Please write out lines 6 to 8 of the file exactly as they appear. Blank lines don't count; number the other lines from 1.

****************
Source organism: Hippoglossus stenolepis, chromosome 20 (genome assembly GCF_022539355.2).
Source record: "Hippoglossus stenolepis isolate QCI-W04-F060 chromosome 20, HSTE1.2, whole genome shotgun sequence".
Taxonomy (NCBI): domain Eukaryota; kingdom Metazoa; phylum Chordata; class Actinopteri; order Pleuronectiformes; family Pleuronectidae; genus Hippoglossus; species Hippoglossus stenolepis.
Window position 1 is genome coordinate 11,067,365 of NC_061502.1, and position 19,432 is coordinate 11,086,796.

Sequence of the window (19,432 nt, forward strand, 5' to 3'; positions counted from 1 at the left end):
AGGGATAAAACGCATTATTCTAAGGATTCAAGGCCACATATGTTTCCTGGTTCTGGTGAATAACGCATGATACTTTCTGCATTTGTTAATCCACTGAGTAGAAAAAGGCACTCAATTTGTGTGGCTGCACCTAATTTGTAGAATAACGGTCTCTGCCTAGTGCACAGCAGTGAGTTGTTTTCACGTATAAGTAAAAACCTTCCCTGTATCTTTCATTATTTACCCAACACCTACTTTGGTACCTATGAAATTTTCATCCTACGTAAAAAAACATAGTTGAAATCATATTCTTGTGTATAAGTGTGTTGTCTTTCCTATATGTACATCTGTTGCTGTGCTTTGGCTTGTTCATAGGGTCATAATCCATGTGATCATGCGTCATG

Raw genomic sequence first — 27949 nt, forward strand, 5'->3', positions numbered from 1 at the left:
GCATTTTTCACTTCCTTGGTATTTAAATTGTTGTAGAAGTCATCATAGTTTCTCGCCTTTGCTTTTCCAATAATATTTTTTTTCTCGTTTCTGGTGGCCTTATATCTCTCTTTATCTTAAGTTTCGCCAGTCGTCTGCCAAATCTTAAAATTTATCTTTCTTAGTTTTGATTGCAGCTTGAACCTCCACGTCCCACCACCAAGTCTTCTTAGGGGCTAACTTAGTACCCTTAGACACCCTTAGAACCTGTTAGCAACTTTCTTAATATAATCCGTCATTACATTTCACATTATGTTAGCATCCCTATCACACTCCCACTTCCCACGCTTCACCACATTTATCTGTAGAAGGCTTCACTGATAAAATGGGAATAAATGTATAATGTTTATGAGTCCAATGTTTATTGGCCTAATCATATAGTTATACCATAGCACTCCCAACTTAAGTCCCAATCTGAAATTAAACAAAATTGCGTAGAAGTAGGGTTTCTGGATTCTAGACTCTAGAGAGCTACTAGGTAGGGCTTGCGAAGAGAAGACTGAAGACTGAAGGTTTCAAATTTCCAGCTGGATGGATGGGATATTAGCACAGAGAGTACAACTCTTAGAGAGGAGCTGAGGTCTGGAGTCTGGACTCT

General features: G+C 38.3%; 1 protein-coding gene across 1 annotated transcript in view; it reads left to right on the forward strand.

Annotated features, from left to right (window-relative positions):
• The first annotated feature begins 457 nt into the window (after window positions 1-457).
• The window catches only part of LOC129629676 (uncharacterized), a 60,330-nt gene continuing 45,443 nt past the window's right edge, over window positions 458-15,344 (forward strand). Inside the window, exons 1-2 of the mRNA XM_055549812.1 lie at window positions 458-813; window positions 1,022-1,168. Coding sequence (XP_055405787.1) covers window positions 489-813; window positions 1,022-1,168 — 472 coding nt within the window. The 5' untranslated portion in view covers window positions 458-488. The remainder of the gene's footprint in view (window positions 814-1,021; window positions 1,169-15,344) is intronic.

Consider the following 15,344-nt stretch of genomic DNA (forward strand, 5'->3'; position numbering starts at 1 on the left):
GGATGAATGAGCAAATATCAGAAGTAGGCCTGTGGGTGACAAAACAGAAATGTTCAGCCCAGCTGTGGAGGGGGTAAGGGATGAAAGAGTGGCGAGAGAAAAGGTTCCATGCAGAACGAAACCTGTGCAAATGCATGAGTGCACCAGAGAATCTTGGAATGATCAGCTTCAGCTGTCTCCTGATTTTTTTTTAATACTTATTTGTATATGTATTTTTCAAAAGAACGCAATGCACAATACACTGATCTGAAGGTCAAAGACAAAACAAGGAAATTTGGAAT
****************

AGGGATAAAACGCATTATTCTAAGGATTCAAGGCCACATATGTTTCCTGGTTCTGGTGAATAACGCATGATACTTTCTGCATTTGTTAATCCACTGAGTAGAAAAAGGCACTCAATTTGTGTGGCTGCACCTAATTTGTAGAATAACGGTCTCTGCCTAGTGCACAGCAGTGAGTTGTTTTCACGTATAAGTAAAAACCTTCCCTGTATCTTTCATTATTTACCCAACACCTACTTTGGTACCTATGAAATTTTCATCCTACGTAAAAAAACATAGTTGAAATCATATTCTTGTGTATAAGTGTGTTGTCTTTCCTATATGTACATCTGTTGCTGTGCTTTGGCTTGTTCATAGGGTCATAATCCATGTGATCATGCGTCATG

Raw genomic sequence first — 27949 nt, forward strand, 5'->3', positions numbered from 1 at the left:
GCATTTTTCACTTCCTTGGTATTTAAATTGTTGTAGAAGTCATCATAGTTTCTCGCCTTTGCTTTTCCAATAATATTTTTTTTCTCGTTTCTGGTGGCCTTATATCTCTCTTTATCTTAAGTTTCGCCAGTCGTCTGCCAAATCTTAAAATTTATCTTTCTTAGTTTTGATTGCAGCTTGAACCTCCACGTCCCACCACCAAGTCTTCTTAGGGGCTAACTTAGTACCCTTAGACACCCTTAGAACCTGTTAGCAACTTTCTTAATATAATCCGTCATTACATTTCACATTATGTTAGCATCCCTATCACACTCCCACTTCCCACGCTTCACCACATTTATCTGTAGAAGGCTTCACTGATAAAATGGGAATAAATGTATAATGTTTATGAGTCCAATGTTTATTGGCCTAATCATATAGTTATACCATAGCACTCCCAACTTAAGTCCCAATCTGAAATTAAACAAAATTGCGTAGAAGTAGGGTTTCTGGATTCTAGACTCTAGAGAGCTACTAGGTAGGGCTTGCGAAGAGAAGACTGAAGACTGAAGGTTTCAAATTTCCAGCTGGATGGATGGGATATTAGCACAGAGAGTACAACTCTTAGAGAGGAGCTGAGGTCTGGAGTCTGGACTCT